The gritty, coming-of-age tragedy that is Mud

Written by Mark Farnham

On September 5, 2013

Sometimes you need to read a book or watch a movie that vividly portrays the tragedy that is the human experience in order to be reminded of the sorry state from which we are delivered in Christ. Last weekend I happened upon a little-known recent movie starring Matthew McConaughey and Reese Witherspoon with the forgettable title of Mud (2013). Actually, the real stars of the movie are the pair of adolescent actors that portray two young teens, Ellis and Neckbone (yes, Neckbone), in the deep South. This virtually unknown film that showed on limited release earlier this year scored a whopping 98% rating among movie critics on Rotten Tomatoes, a respected movie ratings website. McConaughey and Witherspoon turn in solid performances as two washed-up losers, Mud and Juniper, whose youth and hope have faded with every bad decision they have made. In contrast, the two boys from broken and worsening family situations cling to sanity and virtue by a thread, as the adults in their lives come apart at the seams.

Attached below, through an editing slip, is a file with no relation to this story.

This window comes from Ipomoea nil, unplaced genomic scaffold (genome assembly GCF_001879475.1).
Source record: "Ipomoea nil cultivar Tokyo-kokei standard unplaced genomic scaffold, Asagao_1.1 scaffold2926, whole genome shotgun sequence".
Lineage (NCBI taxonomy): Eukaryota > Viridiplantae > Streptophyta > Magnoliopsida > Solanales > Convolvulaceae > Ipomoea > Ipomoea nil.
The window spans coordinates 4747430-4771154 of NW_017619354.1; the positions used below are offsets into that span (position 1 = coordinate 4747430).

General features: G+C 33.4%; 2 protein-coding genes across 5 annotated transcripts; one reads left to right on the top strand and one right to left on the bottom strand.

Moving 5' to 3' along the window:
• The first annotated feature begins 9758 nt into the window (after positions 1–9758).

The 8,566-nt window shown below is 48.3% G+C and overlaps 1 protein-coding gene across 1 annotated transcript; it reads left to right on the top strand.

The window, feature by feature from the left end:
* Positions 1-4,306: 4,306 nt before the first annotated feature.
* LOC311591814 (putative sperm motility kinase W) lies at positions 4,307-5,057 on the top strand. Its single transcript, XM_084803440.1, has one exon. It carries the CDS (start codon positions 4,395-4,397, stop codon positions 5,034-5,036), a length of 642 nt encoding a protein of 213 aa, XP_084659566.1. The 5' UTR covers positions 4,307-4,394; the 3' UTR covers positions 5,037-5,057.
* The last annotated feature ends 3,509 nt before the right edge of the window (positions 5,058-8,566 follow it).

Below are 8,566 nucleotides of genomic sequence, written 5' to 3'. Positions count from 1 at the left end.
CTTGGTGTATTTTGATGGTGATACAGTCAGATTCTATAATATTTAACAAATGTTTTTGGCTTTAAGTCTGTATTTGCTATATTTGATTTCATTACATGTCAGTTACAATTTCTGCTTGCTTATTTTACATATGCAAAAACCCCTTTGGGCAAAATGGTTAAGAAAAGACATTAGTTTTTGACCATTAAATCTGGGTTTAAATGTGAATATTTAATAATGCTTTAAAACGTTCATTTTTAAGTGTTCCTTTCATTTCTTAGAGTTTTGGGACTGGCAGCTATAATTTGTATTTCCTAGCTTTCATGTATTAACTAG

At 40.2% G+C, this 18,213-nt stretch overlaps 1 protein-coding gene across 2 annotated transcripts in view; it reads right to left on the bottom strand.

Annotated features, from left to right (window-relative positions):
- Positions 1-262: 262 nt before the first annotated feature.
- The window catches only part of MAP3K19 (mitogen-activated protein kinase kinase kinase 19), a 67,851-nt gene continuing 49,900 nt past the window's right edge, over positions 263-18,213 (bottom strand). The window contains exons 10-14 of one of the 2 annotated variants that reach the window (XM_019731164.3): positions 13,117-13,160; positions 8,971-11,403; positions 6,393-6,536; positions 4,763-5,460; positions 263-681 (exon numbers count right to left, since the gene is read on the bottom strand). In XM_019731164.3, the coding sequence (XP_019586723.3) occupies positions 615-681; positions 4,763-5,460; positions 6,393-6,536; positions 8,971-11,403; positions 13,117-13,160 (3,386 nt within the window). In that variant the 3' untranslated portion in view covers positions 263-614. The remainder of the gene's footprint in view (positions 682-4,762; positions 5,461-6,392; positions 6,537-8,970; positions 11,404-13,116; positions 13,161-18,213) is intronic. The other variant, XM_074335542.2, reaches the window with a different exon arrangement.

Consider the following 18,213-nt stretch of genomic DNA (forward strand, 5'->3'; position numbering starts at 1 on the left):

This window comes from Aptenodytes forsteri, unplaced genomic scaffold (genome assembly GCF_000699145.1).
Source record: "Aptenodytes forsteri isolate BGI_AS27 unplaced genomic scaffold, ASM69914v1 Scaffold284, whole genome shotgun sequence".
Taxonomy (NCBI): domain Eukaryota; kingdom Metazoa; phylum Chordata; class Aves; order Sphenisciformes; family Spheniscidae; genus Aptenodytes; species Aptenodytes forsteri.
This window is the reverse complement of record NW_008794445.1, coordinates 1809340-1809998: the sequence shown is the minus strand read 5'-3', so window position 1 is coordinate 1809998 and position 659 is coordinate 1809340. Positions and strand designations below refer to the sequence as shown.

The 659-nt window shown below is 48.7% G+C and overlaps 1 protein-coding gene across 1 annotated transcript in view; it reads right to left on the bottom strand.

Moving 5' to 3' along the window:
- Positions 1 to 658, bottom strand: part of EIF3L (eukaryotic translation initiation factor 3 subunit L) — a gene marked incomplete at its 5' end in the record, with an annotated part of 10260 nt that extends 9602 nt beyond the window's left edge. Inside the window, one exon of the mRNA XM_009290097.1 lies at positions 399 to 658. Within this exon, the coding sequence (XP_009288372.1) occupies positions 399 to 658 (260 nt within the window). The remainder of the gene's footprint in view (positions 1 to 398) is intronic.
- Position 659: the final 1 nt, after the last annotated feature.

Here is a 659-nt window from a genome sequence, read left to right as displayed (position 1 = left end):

The movie is gritty, but not extremely so. Like all coming-of-age movies (think of 1986’s Stand by Me) the reality of teen boys coming into adulthood includes profanity, violence, and sexual references (although they are not as bad as they could have been in this movie). This is a movie that will make you think about the tragedy of sin and foolish choices long after the credits roll. It depicts the confusion, anguish, and sense of betrayal that so many children experience when their families disintegrate and adults disappoint them. And yet hope springs in the story even as the plot darkens. After years of failing to make things work, Mud and Juniper find peace in a brief, but loving gaze across a short distance, where volumes are spoken before they finally go their separate ways. Mud’s manipulation and betrayal of the boys’ trust is redeemed in the end when he saves Ellis’ life not once, but twice. The violent storm of Ellis’ parents crumbling marriage calms to a drizzle, and we see him smile for the first time at the end of the movie. The viewer is left with a sense that in the midst of the curse of sin that rests on this world, hope is still present.

Mud reminded me of how awfully destructive sin is. It keeps people who love each other apart. It robs life of innocence and joy, leaving only bleakness and hopelessness. But redemption is available. The movie does not have many overt spiritual references, although the few subtle allusions are meaningful. There is no Savior offered, so don’t look too hard for Christian themes. The hopelessness of much of the plot is what I find thought-provoking. Just like There Will Be Blood and No Country for Old Men, there are no real answers found in the world of men, only despair and meaninglessness. Only outside of us is there hope. Only in Christ is life more than a round trip from dust to dust, or in this case from mud to mud.

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